Despite the intensive schedule and overnight negotiations, participants still showed high spirits while engaging in the discussions on sustainable development, entrepreneurship and human capital on the third day of the WYA International Solidarity Forum. Among the discussions today, there was a key word that was mentioned repeatedly: “Investing.”
During a lecture given by Andreas Wildmer, research fellow and cofounder of SEVEN Fund, he reminded us that the first step to achieve sustainable development is to recognize the differences between empathy and sympathy. Acting upon sympathy is what we call humanitarian aid, a short-term solution that only induces the “Master-Servant complex” and can create relationships of co-dependency. Acting upon empathy, on the other hand, is the long-term answer to human dignity and economic development.
How do we pursue sustainable economic development? Andreas Wildmer proposed that societies should focus on creating more small and medium enterprises(SMEs) to generate economic growth by increasing investing and lending, which translates to more resources in education as well as free and competitive markets. He observed that 90% of companies in the U.S are SMEs, and they not only contribute to over 50% of GDP but also employ 2/3 of market labor forces. Studies also show that investing one dollar in SMEs would bring thirty-six dollars in return for local economies.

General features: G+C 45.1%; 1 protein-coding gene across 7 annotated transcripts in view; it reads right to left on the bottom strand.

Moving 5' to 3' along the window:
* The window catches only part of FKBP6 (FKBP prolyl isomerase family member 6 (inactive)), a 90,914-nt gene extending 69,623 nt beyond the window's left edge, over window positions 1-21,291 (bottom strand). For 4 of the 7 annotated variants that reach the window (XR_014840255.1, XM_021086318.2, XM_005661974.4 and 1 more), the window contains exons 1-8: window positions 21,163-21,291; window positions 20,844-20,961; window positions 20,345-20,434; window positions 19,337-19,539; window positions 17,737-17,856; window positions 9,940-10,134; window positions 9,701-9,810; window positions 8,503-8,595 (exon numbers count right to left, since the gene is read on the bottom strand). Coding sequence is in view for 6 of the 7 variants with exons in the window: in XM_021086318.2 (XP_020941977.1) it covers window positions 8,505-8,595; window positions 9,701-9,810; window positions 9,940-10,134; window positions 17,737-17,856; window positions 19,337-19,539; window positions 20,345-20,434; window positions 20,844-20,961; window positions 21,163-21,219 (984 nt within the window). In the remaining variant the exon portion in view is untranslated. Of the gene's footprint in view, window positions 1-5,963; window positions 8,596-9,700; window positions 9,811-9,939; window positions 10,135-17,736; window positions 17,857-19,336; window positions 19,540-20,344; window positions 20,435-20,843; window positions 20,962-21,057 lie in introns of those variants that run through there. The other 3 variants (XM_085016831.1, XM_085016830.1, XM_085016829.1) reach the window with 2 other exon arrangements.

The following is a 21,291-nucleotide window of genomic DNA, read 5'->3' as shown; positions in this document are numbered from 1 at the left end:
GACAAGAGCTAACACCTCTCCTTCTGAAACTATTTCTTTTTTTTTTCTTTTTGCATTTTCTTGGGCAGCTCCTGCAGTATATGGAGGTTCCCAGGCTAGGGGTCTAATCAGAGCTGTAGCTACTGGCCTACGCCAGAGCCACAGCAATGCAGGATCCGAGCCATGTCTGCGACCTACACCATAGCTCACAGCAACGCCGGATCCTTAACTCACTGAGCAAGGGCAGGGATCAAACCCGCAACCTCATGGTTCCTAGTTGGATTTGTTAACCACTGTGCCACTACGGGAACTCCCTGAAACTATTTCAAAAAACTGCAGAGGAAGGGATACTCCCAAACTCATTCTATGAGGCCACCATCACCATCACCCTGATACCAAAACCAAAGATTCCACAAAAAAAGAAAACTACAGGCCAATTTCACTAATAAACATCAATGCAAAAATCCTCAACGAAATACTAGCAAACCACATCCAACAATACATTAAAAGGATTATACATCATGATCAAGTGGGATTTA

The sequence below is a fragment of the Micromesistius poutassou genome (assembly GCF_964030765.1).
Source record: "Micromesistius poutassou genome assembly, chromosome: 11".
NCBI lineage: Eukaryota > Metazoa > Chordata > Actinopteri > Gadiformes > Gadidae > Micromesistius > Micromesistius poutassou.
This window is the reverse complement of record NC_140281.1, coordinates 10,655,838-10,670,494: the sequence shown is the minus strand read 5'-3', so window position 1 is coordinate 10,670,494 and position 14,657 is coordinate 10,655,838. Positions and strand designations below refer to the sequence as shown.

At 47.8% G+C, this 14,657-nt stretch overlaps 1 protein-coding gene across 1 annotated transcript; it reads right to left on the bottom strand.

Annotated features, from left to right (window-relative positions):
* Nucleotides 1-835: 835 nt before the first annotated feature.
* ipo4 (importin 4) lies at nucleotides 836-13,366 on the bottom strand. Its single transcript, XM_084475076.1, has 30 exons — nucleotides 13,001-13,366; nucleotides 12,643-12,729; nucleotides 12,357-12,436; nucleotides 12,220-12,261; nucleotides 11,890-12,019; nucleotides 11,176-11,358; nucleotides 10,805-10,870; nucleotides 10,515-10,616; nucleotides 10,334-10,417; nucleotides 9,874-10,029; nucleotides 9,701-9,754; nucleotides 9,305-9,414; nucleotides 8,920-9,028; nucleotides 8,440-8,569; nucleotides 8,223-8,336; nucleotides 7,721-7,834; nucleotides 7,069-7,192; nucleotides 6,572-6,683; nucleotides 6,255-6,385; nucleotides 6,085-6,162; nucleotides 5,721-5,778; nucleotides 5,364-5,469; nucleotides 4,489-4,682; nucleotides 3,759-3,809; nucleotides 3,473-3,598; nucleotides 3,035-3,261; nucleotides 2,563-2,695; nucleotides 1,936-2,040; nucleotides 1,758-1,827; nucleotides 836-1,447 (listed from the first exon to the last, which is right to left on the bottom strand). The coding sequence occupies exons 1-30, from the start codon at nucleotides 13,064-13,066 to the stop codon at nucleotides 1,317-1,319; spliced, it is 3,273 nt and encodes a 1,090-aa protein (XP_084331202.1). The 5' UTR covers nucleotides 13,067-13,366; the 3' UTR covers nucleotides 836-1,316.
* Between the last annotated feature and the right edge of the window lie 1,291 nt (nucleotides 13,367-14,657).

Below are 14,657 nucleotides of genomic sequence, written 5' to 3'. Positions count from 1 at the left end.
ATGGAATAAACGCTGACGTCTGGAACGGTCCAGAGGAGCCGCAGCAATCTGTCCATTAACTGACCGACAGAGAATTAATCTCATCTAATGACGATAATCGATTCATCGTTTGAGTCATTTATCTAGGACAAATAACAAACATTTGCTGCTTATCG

Andreas Widmer used a quote from PopeJohn Paul II to explain his approach to economics and poverty mitigation; “We must think of the poor not as a problem to be solved but as people with potential to be unleashed.” In order to unleash the potential of the poor, we must respect their dignity and bear in mind that the solution to poverty eradication and achieving sustainable economic development is partnership and investment in the person.
Later we heard from Dr. Henry Schallbenberg, a professor of Fordham University, who emphasized the importance of investing in people during the afternoon discussion. As an expert in economic development policy, he explained the economic theory of capital and development shifting from physical capital in the 1950s to human capital. The turning point was in the 1970s when people realized the importance of innovation for development and in the 1990s when we started to shed light on educational capital.
“Education has its externality,” pointed out by the professor. This means, for example, that if a mother has the resources and access to education, the whole family will benefit. Hence, human capital is the key to sustainable development, that is to say, investing in the person.
Throughout the discussion today, we learned from the insights of the two speakers that an investment in the person can achieve and maximize human capital and generate innovation and sustainable economic growth. People are at the centre of sustainable development and the investment in people is the only authentic way to achieve poverty eradication and a higher standard of living.
Jonathan Yang is an intern for the WYA Headquarters